Young Pastor Explores Online Ways to Give Pastoral Care

Pastor Song Guang talked with two yound pastors in the program "Light Sharing" on his live platform on April 25, 2020.
Pastor Song Guang talked with two yound pastors in the program "Light Sharing" on his live platform on April 25, 2020. (photo: Screenshot)
By Josiah LiMay 2nd, 2020

“I intended to have a break and save up energy during the coronavirus outbreak, but I never imagined I would be busier than before,” said Pastor Song Guang, a millennial who has been engaged in online ministry for more than two months. 

Ministries had to go online as churches in China were closed down in late January. 

Song’s church mainly pastors its congregation in WeChat groups where sermon videos are posted after being recorded. However, a technical problem emerged that some sermon audio files recorded by iPhones could not be opened under the Android system. With years of experience in operating the WeChat account, Song solved the problem by uploading audio files to the church’s account on WeChat. 

Afterwards, Song discovered his account attracted more attention. He began to ponder how to provide better Christian resources for Christians. Then, the amount of content increased and was became more frequent, to daily.

Sometime later, he started to study streaming services. Studying various methods of broadcasting church services, he paid for the streaming service on WeChat Live.

He said, “Broadcasting services is the closet form to being on-site!”

Feeling excited, he realized that there was much room yet to explore regarding streaming services. 

In his live broadcast room, there are programs for Sunday sermons, pastors’ sharing on different themes, retreats, regular systematic theologyl courses, and sermons series. As well, they can be replayed. 

One innovative programis called, “Light Sharing” in which Song and two young pastors discuss a different theme each time. Meanwhile, participants are free to ask questions. 

There have been three episodes, entitled “How to Keep a Normal Worship Life during the Pandemic”, “How Can Christians Live out their Witness in their Familes?”, and “How Should We Read the Bible?”.

Song added that since this was in the early stages, he expected it to grow to the extent that specific topics would be discussed by different guests.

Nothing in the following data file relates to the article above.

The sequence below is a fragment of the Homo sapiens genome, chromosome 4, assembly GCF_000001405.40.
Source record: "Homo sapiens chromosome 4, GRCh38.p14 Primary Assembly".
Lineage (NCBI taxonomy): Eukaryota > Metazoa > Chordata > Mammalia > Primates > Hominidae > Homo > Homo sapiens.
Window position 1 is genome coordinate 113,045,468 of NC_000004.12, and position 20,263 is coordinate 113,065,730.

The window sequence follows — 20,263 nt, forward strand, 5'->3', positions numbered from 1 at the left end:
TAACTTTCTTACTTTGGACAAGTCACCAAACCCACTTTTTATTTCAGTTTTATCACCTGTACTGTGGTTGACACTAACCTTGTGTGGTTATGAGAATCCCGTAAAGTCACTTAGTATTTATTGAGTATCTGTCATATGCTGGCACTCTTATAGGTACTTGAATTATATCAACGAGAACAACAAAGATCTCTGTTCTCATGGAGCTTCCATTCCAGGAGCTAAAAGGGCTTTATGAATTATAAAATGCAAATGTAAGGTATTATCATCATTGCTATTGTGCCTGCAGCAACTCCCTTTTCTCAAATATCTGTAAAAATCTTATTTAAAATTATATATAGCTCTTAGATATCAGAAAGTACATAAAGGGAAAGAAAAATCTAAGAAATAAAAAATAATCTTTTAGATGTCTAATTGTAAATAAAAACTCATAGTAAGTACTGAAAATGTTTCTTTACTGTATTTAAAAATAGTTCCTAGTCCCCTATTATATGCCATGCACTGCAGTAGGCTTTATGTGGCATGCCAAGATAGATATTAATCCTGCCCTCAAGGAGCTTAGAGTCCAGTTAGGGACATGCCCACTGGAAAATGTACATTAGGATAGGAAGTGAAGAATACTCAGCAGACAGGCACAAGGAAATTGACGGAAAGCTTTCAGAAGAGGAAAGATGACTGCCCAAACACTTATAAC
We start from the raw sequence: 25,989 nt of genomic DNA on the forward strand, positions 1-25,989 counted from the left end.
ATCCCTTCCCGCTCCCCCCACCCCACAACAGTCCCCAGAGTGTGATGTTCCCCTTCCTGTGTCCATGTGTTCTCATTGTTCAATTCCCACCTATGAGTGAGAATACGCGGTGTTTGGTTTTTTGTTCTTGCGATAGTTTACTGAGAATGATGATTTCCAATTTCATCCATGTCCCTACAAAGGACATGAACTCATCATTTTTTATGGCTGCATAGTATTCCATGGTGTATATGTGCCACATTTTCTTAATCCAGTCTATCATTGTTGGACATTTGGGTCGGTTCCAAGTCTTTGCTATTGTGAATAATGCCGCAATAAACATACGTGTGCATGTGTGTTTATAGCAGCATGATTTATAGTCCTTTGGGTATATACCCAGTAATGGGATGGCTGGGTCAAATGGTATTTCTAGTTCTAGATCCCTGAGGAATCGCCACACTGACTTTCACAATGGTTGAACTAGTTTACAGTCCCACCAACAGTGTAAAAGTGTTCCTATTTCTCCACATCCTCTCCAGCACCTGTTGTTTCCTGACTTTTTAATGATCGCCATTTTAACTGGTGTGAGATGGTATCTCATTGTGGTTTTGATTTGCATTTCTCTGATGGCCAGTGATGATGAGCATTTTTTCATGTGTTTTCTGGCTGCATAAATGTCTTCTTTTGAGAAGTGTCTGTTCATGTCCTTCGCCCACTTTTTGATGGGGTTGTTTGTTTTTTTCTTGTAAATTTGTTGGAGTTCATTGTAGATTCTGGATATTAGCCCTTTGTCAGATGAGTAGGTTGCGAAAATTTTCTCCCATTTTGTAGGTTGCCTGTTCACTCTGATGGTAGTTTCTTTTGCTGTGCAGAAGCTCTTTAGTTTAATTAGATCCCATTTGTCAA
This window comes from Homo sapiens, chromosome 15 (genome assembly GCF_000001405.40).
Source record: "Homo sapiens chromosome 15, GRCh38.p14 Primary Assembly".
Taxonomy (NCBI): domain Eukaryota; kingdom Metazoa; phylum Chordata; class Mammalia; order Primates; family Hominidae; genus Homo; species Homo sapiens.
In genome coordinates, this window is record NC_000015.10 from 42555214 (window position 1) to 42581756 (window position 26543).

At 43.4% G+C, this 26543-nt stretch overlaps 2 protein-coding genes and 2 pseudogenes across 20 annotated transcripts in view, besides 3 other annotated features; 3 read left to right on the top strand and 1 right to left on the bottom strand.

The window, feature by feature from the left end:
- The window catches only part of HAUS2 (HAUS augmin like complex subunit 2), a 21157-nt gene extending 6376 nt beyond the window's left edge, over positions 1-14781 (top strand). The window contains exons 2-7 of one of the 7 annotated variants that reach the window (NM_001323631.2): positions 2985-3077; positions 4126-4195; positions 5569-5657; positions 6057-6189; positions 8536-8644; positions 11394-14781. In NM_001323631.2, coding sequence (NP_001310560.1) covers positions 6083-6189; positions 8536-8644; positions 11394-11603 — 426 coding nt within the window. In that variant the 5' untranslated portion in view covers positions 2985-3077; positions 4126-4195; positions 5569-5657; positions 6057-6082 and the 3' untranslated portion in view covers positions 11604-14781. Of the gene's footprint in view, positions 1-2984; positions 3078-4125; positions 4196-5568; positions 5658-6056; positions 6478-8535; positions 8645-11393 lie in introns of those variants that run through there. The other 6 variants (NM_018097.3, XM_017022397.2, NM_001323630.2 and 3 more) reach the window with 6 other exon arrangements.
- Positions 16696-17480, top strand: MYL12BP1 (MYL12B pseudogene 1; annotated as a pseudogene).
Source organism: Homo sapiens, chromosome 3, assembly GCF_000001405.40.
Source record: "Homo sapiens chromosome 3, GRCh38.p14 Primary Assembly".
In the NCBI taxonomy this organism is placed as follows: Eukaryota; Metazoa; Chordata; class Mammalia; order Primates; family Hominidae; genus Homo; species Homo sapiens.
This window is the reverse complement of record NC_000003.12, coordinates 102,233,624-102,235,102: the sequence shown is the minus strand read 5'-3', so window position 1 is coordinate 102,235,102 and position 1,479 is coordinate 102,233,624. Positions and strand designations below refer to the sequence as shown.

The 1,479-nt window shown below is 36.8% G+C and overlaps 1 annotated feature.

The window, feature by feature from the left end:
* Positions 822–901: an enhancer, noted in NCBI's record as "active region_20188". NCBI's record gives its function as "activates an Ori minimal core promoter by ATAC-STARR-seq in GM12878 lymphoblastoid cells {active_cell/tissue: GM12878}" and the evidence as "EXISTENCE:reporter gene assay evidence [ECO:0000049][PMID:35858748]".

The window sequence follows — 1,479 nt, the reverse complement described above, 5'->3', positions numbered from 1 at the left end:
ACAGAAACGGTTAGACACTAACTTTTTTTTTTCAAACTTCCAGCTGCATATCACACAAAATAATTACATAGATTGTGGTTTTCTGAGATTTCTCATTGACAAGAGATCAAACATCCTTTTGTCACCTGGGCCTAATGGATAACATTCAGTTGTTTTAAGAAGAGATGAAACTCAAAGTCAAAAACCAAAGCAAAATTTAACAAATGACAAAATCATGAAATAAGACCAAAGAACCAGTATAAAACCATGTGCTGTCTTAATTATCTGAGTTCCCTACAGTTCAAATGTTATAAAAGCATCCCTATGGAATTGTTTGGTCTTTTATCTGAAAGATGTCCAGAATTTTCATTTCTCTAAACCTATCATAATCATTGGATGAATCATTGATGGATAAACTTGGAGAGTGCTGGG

Apart from these programs, he plans to add two new ones: family worship and choral singing. 

The family worship program is meant to ignite the faith in more Christian families, while the choral singing is intended to gather believers to worship God through videos. However, there is still a technical problem whereby multiple persons are unable to meet through videos. 

Seeing the advantages of video streaming services, he offers his platform free of charge to pastors. What is more, he teaches church workers to how to handle the live broadcast. 

Most people who counselled him were middle-aged and elderly workers who are finding it more difficult to master this new technology. Nonetheless, Song was moved by some of them. “Because of love, they tried hard to shepherd souls,” he said. 

An elderly woman learned how to use the technique and started to nurture believers through streaming services. She added, “We are not able to gather in God’s house due to the pandemic, but because of the Lord’s love, I’m very thankful for the special preparation during this special period. We can share God’s word through online platforms!”

Yet some workers quit midway and some even gave up when their live rooms were established. Song summarized that low confidence was the main reason for quitting, as one worker told him that rural pastors preached poorly. 

Through the past months’ experience, Song still found that online ministries were better than on-site gathering in some aspects:

1. Gathering is convenient, and no limited by time or place. Believers can hear God's word at any time.

2. Resources are more plentiful.

3. It is suitable for group discussions and more flexible than gathering on the spot.

4. High interaction makes believers more open to sharing their reflections. For example, when a believer feels ashamed to tell his problem to his pastor, he finds it easier online.

5. Online platforms are the church's window into society. As smartphones have become part of people’s lives, the church should keep pace with the times.

He believes that even if the church resumes gathering, online ministries are necessary. A good solution may be a combination of online and offline ministries.

- Translated by Karen Luo

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